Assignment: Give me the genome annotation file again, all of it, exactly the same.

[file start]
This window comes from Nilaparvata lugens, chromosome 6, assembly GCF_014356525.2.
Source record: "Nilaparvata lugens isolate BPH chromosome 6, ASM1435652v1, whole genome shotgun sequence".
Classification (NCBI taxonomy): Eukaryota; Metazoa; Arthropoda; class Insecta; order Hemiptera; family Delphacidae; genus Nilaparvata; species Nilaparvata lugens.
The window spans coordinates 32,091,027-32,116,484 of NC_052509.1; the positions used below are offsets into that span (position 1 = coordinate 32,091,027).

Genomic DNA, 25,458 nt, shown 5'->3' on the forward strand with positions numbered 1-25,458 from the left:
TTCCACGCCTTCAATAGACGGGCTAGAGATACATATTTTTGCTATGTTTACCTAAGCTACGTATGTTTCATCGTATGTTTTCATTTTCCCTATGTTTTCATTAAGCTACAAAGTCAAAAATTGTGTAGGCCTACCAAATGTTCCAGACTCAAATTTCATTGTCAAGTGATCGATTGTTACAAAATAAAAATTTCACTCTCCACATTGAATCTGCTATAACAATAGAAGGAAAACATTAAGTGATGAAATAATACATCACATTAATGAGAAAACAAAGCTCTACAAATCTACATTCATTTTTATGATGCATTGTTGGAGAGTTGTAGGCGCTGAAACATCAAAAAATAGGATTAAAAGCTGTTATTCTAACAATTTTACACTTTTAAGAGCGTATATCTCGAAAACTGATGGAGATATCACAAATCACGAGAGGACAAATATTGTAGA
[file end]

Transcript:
This window comes from Nilaparvata lugens, chromosome 6, assembly GCF_014356525.2.
Source record: "Nilaparvata lugens isolate BPH chromosome 6, ASM1435652v1, whole genome shotgun sequence".
Classification (NCBI taxonomy): Eukaryota; Metazoa; Arthropoda; class Insecta; order Hemiptera; family Delphacidae; genus Nilaparvata; species Nilaparvata lugens.
The window spans coordinates 32,091,027-32,116,484 of NC_052509.1; the positions used below are offsets into that span (position 1 = coordinate 32,091,027).

Genomic DNA, 25,458 nt, shown 5'->3' on the forward strand with positions numbered 1-25,458 from the left:
TTCCACGCCTTCAATAGACGGGCTAGAGATACATATTTTTGCTATGTTTACCTAAGCTACGTATGTTTCATCGTATGTTTTCATTTTCCCTATGTTTTCATTAAGCTACAAAGTCAAAAATTGTGTAGGCCTACCAAATGTTCCAGACTCAAATTTCATTGTCAAGTGATCGATTGTTACAAAATAAAAATTTCACTCTCCACATTGAATCTGCTATAACAATAGAAGGAAAACATTAAGTGATGAAATAATACATCACATTAATGAGAAAACAAAGCTCTACAAATCTACATTCATTTTTATGATGCATTGTTGGAGAGTTGTAGGCGCTGAAACATCAAAAAATAGGATTAAAAGCTGTTATTCTAACAATTTTACACTTTTAAGAGCGTATATCTCGAAAACTGATGGAGATATCACAAATCACGAGAGGACAAATATTGTAGA